When dissecting the Marlies 2017-2018 first-place campaign, and current Calder Cup Playoff Run, it can be easy to forget about the team’s veteran players, who are arguably the driving force of the Leafs’ affiliate.
They aren’t Maple Leafs prospects, and they certainly aren’t going to get a shot with the Leafs, barring an unforeseen slew of injuries to the big-club.
The Marlies veterans — Ben Smith, Chris Mueller, Colin Greening, Rich Clune, Vincent Loverde and Martin Marincin — aren’t of much interest to Leafs fans at this point. Fans don’t give a damn that Smith and Mueller are amongst the top AHL forwards in the whole league, or that Colin Greening is one of the best skaters on the forecheck, or that Loverde and Marincin are some of the league’s top D-men (we’ll get to Clune, in a bit).
And the reason for that is obvious — they’ll never don a Maple Leafs sweater.
“If you’re say a 32-year-old veteran American hockey league player, the odds of you ever being a regular in an NHL lineup again is really slim,” said player-agent Darryl Wolski, who’s clients primarily play in the AHL and European leagues.
The AHL is evolving, and team’s veteran players, some of whom are amongst the best in the league, don’t get much spotlight, and for most of them, that’s just fine.
“For those guys, they’re making a good living, they do well over here and they’re families like living over here,” Tuscon Roadrunners head coach Mike Van Ryn said. “They like playing the North American game. Those guys take pride in helping organizations create winning cultures. I think there’s a lot of satisfaction in that, for them.”
But unbeknownst to most fans, the Marlies veterans are the organization’s unsung heroes when it comes to prospect development.
The veterans play an integral role in the development of the organization’s young prospects, many of whom are soon to be future Maple Leafs and become full-fledged NHLers.
Now, on the surface, the Marlies veterans are alike many team’s in the league. With AHL team’s only permitted to dress five veteran players — which the league defines as players who have played over 260 professional games — most of the team’s veterans are brought in to accelerate the team’s ability and to set a good example for the younger players along the way.
Yet, what this group of Marlies’ veterans has done for the club, is truly something unique.
Not only are they a big reason why Toronto’s AHL affiliate has a serious shot at hoisting the Calder Cup, but they’ve been almost like a secondary coaching staff to the team. They look out for the younger players, forge friendships with them and overall — keep the dressing room intact, while having a bit of fun themselves.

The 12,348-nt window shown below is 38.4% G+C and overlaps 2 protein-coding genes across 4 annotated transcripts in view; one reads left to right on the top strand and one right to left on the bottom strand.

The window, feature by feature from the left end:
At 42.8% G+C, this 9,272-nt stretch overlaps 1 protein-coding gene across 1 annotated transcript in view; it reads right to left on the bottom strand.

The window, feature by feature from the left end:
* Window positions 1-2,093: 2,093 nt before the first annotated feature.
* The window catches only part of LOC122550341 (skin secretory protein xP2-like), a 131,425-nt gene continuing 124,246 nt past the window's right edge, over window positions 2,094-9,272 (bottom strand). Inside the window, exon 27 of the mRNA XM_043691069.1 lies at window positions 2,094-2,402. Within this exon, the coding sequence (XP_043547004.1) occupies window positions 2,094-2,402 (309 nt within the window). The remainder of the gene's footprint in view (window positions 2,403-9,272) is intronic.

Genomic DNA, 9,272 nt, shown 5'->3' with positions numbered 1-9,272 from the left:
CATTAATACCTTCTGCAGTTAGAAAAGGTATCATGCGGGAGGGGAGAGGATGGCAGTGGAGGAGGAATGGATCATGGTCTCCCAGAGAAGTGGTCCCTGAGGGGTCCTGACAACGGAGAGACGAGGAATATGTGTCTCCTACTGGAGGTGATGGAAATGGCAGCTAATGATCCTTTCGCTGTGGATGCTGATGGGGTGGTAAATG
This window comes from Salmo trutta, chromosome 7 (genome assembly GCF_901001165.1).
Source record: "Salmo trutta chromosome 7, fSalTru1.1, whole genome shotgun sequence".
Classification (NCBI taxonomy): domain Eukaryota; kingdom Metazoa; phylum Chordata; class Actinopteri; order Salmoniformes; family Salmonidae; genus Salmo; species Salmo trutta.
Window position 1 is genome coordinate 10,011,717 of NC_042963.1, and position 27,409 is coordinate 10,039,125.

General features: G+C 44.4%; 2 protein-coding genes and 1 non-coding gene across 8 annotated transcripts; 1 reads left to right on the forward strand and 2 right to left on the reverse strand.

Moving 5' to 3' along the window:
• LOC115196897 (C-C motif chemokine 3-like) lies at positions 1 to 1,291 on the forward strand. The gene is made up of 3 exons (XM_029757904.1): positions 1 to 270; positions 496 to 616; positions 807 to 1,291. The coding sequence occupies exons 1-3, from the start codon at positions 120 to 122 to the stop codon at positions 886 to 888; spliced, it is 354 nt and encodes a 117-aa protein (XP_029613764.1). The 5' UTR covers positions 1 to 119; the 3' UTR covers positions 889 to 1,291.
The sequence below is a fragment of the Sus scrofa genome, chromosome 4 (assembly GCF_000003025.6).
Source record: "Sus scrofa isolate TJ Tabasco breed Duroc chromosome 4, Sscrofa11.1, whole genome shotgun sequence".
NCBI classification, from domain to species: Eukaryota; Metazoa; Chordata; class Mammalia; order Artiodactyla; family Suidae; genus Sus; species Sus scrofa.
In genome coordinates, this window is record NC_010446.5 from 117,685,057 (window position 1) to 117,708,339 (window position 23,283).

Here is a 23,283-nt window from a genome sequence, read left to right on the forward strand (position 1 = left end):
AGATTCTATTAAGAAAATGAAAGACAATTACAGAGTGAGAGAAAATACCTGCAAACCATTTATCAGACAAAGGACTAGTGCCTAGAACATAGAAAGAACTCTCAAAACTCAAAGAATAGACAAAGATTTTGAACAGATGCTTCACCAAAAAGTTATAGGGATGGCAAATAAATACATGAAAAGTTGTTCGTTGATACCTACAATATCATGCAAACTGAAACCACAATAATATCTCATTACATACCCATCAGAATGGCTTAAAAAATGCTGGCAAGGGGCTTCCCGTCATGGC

They’ve been in many of these prospects shoes, before. And with that, they can offer words of wisdom that a coach can’t necessarily.
Marlies head coach Sheldon Keefe has never seen a group of veterans have this much of an impact, on and off the ice, for a team.
“They’re welcoming. They’re friendly,” Keefe said. “They spend time with the young guys. I’ve never seen a group of veteran people that engage with the first year guys, the way that [our veteran players] do.
“Adam Brooks and Jeremy Bracco are as tight with our older guys as I’ve ever seen. It just kind of carries all throughout the team. The way our younger guys engage with the older guys is like nothing I’ve seen. It really speaks to the type of people that [the veterans] are.”
With the exception of Loverde, all the Marlies veteran players have had at least a cup of coffee in the NHL. They know that the journey to get there isn’t easy, and that there’s plenty of room for mistakes, if a young player isn’t guided in the right direction.
“I’ve played at the pro-level for about 12 years and when I was younger, I went through a lot of things,” said veteran forward Rich Clune, who is somewhat of a “team dad” for the group. “I made a lot of mistakes and fortunately i’ve learned from them. It’s put me in a position to be sort of a power of example for the younger guys. And I love it.”
While the veteran players do seem to enjoy helping the young players develop, they’re professional athletes, and this is their way of making a living.
So, what about the AHL, as opposed to, say, professional leagues in Europe, appeals to these bubble players?
Well, first off, it starts with the money.
Financially, the Marlies have invested heavily in their veteran players and it’s payed off big time.